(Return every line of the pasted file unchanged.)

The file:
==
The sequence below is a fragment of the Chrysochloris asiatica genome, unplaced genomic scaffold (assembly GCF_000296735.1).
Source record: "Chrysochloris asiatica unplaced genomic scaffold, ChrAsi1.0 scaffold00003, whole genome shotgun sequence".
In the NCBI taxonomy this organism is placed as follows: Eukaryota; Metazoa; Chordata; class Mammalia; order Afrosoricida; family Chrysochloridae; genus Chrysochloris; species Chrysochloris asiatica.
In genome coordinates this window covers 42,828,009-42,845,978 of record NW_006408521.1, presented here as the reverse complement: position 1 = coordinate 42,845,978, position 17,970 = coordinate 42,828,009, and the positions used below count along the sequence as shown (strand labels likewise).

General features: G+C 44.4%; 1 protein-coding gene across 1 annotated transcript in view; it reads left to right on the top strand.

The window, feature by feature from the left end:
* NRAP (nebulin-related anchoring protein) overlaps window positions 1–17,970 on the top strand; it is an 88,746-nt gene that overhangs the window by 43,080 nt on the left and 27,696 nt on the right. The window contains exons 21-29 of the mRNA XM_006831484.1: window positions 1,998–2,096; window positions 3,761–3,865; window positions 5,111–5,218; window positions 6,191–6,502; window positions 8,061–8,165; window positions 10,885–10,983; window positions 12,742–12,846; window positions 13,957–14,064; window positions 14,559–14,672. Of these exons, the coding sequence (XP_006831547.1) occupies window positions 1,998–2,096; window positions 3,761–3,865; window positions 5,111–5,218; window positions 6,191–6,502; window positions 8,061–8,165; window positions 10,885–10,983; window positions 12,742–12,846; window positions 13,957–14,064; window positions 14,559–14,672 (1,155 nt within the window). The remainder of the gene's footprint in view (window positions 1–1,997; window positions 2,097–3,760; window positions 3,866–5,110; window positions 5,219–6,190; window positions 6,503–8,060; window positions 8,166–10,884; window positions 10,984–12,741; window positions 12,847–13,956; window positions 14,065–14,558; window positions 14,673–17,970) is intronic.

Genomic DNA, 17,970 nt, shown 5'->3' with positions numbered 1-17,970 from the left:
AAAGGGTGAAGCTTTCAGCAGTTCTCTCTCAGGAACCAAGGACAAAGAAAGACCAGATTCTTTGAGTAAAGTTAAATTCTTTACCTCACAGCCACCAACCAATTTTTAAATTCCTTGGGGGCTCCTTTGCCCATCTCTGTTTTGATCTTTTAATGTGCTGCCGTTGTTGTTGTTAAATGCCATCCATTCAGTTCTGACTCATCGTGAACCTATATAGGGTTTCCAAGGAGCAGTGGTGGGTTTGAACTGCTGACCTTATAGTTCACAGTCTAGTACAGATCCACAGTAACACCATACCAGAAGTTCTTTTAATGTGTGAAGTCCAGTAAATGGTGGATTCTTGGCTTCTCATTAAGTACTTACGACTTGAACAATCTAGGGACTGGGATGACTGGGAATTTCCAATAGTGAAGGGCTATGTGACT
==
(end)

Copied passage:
The sequence below is a fragment of the Chrysochloris asiatica genome, unplaced genomic scaffold (assembly GCF_000296735.1).
Source record: "Chrysochloris asiatica unplaced genomic scaffold, ChrAsi1.0 scaffold00003, whole genome shotgun sequence".
In the NCBI taxonomy this organism is placed as follows: Eukaryota; Metazoa; Chordata; class Mammalia; order Afrosoricida; family Chrysochloridae; genus Chrysochloris; species Chrysochloris asiatica.
In genome coordinates this window covers 42,828,009-42,845,978 of record NW_006408521.1, presented here as the reverse complement: position 1 = coordinate 42,845,978, position 17,970 = coordinate 42,828,009, and the positions used below count along the sequence as shown (strand labels likewise).

General features: G+C 44.4%; 1 protein-coding gene across 1 annotated transcript in view; it reads left to right on the top strand.

The window, feature by feature from the left end:
* NRAP (nebulin-related anchoring protein) overlaps window positions 1–17,970 on the top strand; it is an 88,746-nt gene that overhangs the window by 43,080 nt on the left and 27,696 nt on the right. The window contains exons 21-29 of the mRNA XM_006831484.1: window positions 1,998–2,096; window positions 3,761–3,865; window positions 5,111–5,218; window positions 6,191–6,502; window positions 8,061–8,165; window positions 10,885–10,983; window positions 12,742–12,846; window positions 13,957–14,064; window positions 14,559–14,672. Of these exons, the coding sequence (XP_006831547.1) occupies window positions 1,998–2,096; window positions 3,761–3,865; window positions 5,111–5,218; window positions 6,191–6,502; window positions 8,061–8,165; window positions 10,885–10,983; window positions 12,742–12,846; window positions 13,957–14,064; window positions 14,559–14,672 (1,155 nt within the window). The remainder of the gene's footprint in view (window positions 1–1,997; window positions 2,097–3,760; window positions 3,866–5,110; window positions 5,219–6,190; window positions 6,503–8,060; window positions 8,166–10,884; window positions 10,984–12,741; window positions 12,847–13,956; window positions 14,065–14,558; window positions 14,673–17,970) is intronic.

Genomic DNA, 17,970 nt, shown 5'->3' with positions numbered 1-17,970 from the left:
AAAGGGTGAAGCTTTCAGCAGTTCTCTCTCAGGAACCAAGGACAAAGAAAGACCAGATTCTTTGAGTAAAGTTAAATTCTTTACCTCACAGCCACCAACCAATTTTTAAATTCCTTGGGGGCTCCTTTGCCCATCTCTGTTTTGATCTTTTAATGTGCTGCCGTTGTTGTTGTTAAATGCCATCCATTCAGTTCTGACTCATCGTGAACCTATATAGGGTTTCCAAGGAGCAGTGGTGGGTTTGAACTGCTGACCTTATAGTTCACAGTCTAGTACAGATCCACAGTAACACCATACCAGAAGTTCTTTTAATGTGTGAAGTCCAGTAAATGGTGGATTCTTGGCTTCTCATTAAGTACTTACGACTTGAACAATCTAGGGACTGGGATGACTGGGAATTTCCAATAGTGAAGGGCTATGTGACT